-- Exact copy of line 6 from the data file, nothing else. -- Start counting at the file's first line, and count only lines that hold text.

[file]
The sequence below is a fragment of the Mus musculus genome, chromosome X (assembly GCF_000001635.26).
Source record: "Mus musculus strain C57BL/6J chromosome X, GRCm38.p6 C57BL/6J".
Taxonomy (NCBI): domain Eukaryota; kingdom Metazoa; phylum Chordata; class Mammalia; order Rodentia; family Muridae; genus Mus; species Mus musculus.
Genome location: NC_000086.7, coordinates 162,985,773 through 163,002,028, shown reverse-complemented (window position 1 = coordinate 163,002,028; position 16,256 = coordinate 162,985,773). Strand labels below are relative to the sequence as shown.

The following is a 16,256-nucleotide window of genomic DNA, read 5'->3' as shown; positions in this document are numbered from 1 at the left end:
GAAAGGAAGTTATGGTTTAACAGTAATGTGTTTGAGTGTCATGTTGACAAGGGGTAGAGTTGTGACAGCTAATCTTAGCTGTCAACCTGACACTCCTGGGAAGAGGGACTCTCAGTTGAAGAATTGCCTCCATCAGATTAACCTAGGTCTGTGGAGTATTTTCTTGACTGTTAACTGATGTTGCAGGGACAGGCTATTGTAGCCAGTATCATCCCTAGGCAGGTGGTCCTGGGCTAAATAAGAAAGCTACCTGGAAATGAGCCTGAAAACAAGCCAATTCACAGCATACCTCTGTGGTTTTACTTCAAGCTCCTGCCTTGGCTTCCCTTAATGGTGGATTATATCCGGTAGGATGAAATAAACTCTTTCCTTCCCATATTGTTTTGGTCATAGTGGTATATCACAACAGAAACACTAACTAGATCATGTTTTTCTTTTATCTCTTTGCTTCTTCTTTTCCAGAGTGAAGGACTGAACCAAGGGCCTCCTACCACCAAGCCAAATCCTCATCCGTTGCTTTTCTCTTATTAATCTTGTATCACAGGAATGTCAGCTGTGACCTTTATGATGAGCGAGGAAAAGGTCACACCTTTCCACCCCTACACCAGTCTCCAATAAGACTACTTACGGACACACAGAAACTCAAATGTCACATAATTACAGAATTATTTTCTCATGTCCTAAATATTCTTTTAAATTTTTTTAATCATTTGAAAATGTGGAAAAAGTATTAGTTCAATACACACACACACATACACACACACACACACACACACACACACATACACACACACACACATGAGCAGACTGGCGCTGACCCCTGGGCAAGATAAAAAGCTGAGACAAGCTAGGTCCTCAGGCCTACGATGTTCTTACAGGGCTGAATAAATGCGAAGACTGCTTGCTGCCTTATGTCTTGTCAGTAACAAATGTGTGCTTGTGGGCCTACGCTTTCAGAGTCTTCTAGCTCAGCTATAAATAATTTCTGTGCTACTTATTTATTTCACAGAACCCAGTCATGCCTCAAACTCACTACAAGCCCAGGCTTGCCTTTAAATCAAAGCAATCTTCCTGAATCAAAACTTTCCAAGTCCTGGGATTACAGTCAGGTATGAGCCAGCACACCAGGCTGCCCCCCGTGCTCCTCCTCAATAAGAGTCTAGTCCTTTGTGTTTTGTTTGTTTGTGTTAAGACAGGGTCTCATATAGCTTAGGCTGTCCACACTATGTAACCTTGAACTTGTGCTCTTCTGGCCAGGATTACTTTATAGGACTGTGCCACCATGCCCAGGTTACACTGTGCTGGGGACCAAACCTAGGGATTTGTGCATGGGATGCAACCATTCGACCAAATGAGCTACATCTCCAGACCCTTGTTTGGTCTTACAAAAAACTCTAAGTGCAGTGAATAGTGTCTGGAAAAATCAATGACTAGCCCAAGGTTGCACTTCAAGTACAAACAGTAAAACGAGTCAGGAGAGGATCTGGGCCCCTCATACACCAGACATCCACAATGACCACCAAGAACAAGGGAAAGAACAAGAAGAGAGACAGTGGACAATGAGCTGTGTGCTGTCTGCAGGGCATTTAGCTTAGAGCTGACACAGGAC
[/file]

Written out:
GAAAGGAAGTTATGGTTTAACAGTAATGTGTTTGAGTGTCATGTTGACAAGGGGTAGAGTTGTGACAGCTAATCTTAGCTGTCAACCTGACACTCCTGGGAAGAGGGACTCTCAGTTGAAGAATTGCCTCCATCAGATTAACCTAGGTCTGTGGAGTATTTTCTTGACTGTTAACTGATGTTGCAGGGACAGGCTATTGTAGCCAGTATCATCCCTAGGCAGGTGGTCCTGGGCTAAATAAGAAAGCTACCTGGAAATGAGCCTGAAAACAAGCCAATTCACAGCATACCTCTGTGGTTTTACTTCAAGCTCCTGCCTTGGCTTCCCTTAATGGTGGATTATATCCGGTAGGATGAAATAAACTCTTTCCTTCCCATATTGTTTTGGTCATAGTGGTATATCACAACAGAAACACTAACTAGATCATGTTTTTCTTTTATCTCTTTGCTTCTTCTTTTCCAGAGTGAAGGACTGAACCAAGGGCCTCCTACCACCAAGCCAAATCCTCATCCGTTGCTTTTCTCTTATTAATCTTGTATCACAGGAATGTCAGCTGTGACCTTTATGATGAGCGAGGAAAAGGTCACACCTTTCCACCCCTACACCAGTCTCCAATAAGACTACTTACGGACACACAGAAACTCAAATGTCACATAATTACAGAATTATTTTCTCATGTCCTAAATATTCTTTTAAATTTTTTTAATCATTTGAAAATGTGGAAAAAGTATTAGTTCAATACACACACACACATACACACACACACACACACACACACACACATACACACACACACACATGAGCAGACTGGCGCTGACCCCTGGGCAAGATAAAAAGCTGAGACAAGCTAGGTCCTCAGGCCTACGATGTTCTTACAGGGCTGAATAAATGCGAAGACTGCTTGCTGCCTTATGTCTTGTCAGTAACAAATGTGTGCTTGTGGGCCTACGCTTTCAGAGTCTTCTAGCTCAGCTATAAATAATTTCTGTGCTACTTATTTATTTCACAGAACCCAGTCATGCCTCAAACTCACTACAAGCCCAGGCTTGCCTTTAAATCAAAGCAATCTTCCTGAATCAAAACTTTCCAAGTCCTGGGATTACAGTCAGGTATGAGCCAGCACACCAGGCTGCCCCCCGTGCTCCTCCTCAATAAGAGTCTAGTCCTTTGTGTTTTGTTTGTTTGTGTTAAGACAGGGTCTCATATAGCTTAGGCTGTCCACACTATGTAACCTTGAACTTGTGCTCTTCTGGCCAGGATTACTTTATAGGACTGTGCCACCATGCCCAGGTTACACTGTGCTGGGGACCAAACCTAGGGATTTGTGCATGGGATGCAACCATTCGACCAAATGAGCTACATCTCCAGACCCTTGTTTGGTCTTACAAAAAACTCTAAGTGCAGTGAATAGTGTCTGGAAAAATCAATGACTAGCCCAAGGTTGCACTTCAAGTACAAACAGTAAAACGAGTCAGGAGAGGATCTGGGCCCCTCATACACCAGACATCCACAATGACCACCAAGAACAAGGGAAAGAACAAGAAGAGAGACAGTGGACAATGAGCTGTGTGCTGTCTGCAGGGCATTTAGCTTAGAGCTGACACAGGAC